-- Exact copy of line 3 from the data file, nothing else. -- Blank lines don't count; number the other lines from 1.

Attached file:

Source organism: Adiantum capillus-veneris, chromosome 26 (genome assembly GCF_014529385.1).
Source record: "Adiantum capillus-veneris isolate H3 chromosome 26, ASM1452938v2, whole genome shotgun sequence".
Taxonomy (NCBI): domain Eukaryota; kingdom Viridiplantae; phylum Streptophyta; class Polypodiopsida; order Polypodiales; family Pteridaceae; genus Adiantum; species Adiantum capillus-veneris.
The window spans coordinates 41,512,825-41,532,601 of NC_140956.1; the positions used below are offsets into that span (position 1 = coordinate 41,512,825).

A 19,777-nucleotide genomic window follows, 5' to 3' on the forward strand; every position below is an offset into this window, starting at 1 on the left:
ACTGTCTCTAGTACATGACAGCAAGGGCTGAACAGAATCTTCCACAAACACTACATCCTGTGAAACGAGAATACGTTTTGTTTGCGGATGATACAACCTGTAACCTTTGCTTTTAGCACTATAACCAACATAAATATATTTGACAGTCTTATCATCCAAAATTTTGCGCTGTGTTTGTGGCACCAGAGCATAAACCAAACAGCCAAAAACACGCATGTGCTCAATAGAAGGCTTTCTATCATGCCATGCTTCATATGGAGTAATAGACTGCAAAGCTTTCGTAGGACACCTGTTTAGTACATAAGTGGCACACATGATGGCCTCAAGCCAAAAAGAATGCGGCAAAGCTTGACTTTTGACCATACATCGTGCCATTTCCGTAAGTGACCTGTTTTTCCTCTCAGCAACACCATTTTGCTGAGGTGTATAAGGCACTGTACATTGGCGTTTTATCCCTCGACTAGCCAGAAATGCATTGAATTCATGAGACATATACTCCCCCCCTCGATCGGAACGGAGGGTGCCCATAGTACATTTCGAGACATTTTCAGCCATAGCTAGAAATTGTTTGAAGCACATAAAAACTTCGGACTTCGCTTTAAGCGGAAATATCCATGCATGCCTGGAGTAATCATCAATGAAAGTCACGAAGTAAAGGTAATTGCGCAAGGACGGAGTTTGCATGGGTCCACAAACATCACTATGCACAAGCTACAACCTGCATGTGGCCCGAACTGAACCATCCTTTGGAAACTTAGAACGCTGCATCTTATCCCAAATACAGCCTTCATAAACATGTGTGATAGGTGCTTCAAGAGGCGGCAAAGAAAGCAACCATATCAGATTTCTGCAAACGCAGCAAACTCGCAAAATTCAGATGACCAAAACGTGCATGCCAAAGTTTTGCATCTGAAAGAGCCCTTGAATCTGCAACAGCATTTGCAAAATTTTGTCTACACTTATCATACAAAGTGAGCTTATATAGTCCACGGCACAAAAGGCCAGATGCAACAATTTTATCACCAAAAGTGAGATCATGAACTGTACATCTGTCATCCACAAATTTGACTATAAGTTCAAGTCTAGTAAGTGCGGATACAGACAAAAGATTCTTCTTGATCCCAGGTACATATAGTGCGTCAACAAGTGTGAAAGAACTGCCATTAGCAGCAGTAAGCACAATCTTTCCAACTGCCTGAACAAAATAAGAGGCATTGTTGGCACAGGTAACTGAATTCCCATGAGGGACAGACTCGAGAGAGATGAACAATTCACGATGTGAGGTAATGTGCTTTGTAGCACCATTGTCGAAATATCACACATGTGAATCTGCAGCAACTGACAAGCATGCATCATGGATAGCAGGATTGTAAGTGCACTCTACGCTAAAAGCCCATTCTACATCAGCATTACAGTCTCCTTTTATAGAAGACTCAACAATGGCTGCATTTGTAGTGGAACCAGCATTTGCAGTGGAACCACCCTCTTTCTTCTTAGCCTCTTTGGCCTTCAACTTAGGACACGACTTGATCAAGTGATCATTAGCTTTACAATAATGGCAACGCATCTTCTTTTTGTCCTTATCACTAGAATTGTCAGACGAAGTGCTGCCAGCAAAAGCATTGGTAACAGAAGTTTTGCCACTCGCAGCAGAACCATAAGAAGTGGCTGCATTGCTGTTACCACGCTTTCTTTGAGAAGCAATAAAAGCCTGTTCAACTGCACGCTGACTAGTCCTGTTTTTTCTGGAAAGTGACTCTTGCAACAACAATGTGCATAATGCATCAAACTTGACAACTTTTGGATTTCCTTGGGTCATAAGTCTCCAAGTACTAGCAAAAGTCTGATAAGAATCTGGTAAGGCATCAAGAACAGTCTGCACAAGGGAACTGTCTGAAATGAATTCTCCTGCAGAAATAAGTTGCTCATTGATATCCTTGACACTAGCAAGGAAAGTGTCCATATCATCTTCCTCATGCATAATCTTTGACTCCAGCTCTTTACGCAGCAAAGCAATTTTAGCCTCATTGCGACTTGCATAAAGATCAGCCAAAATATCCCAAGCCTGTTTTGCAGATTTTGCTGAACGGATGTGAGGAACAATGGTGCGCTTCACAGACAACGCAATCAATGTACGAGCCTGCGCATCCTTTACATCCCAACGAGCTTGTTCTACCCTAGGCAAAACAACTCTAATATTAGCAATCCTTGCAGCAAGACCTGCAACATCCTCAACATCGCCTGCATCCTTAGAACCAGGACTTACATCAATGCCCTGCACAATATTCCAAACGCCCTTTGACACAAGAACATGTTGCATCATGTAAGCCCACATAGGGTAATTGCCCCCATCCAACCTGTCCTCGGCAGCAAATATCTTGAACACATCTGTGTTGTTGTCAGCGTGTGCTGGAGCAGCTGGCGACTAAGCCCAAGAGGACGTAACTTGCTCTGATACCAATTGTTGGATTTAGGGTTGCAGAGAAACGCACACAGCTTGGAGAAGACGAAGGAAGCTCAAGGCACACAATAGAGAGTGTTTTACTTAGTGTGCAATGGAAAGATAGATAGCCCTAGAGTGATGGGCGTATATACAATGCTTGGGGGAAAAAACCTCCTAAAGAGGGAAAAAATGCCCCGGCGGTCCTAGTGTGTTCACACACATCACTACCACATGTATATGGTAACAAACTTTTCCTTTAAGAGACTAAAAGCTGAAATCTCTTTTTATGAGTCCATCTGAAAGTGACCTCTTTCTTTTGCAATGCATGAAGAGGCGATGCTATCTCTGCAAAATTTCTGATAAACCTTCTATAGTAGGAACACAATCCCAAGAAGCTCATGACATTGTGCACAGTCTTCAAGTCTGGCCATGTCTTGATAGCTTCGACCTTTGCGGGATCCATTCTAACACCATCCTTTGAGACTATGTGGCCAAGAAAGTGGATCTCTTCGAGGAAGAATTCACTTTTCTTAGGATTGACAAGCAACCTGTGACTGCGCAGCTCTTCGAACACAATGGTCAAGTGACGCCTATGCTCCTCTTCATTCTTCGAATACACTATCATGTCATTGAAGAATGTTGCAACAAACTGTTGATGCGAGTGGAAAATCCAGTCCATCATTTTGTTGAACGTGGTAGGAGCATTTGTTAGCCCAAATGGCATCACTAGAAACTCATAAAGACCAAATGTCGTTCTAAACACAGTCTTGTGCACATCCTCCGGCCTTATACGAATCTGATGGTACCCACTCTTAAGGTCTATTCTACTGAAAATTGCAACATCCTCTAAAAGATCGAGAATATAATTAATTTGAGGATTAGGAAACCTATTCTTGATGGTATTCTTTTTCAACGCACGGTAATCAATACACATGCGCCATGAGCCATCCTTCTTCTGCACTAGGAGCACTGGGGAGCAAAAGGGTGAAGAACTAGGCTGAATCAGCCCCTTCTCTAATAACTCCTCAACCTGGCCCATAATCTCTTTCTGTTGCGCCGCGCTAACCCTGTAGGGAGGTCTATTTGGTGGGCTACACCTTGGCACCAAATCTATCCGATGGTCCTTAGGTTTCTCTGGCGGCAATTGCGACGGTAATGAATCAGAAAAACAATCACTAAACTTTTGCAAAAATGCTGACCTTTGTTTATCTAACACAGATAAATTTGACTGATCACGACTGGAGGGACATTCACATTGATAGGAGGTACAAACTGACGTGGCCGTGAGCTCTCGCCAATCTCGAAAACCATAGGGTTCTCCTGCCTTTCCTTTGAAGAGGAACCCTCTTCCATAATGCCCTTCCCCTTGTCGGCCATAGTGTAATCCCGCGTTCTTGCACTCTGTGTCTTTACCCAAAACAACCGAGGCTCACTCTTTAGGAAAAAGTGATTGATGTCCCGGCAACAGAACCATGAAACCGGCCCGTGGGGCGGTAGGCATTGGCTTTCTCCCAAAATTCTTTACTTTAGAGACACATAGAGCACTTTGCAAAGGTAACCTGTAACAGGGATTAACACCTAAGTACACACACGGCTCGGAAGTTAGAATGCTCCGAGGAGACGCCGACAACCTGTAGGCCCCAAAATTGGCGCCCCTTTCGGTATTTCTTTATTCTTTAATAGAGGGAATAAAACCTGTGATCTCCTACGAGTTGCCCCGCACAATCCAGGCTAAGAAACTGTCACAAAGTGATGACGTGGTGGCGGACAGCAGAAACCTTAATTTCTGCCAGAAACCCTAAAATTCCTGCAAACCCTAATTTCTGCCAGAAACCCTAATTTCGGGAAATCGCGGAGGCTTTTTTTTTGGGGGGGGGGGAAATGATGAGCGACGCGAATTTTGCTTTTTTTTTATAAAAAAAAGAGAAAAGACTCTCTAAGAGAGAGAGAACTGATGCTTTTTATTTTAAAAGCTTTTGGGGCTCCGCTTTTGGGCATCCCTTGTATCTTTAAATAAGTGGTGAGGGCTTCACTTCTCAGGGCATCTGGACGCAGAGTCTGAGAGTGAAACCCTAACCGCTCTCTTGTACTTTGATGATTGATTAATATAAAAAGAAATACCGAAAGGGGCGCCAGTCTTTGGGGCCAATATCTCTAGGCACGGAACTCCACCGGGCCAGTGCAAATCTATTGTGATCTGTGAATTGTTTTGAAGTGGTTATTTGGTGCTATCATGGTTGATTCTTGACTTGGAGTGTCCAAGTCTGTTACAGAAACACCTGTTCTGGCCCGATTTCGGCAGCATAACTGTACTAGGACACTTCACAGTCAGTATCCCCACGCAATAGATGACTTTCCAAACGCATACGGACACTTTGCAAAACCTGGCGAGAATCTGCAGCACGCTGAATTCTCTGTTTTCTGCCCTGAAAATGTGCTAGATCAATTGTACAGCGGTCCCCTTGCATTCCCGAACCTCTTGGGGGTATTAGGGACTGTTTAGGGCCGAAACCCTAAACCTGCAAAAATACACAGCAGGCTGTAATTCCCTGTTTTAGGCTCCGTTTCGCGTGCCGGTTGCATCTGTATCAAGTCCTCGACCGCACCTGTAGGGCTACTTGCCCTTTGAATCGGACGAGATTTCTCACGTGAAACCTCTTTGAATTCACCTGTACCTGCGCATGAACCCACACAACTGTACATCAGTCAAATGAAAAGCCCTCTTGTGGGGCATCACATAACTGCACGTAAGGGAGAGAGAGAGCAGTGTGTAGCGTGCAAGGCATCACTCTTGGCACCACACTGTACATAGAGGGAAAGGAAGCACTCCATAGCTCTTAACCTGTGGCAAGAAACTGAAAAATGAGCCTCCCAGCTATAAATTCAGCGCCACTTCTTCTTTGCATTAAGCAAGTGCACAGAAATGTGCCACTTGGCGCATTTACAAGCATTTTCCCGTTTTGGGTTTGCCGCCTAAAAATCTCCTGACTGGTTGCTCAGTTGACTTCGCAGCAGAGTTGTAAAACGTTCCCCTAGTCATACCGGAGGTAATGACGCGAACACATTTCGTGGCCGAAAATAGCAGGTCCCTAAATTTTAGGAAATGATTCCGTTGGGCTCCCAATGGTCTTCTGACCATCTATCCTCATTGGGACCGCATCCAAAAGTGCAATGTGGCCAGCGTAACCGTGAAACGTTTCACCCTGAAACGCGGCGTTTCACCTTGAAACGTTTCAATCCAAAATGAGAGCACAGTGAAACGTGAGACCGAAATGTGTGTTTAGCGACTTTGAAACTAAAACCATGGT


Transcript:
Taxonomy (NCBI): domain Eukaryota; kingdom Viridiplantae; phylum Streptophyta; class Polypodiopsida; order Polypodiales; family Pteridaceae; genus Adiantum; species Adiantum capillus-veneris.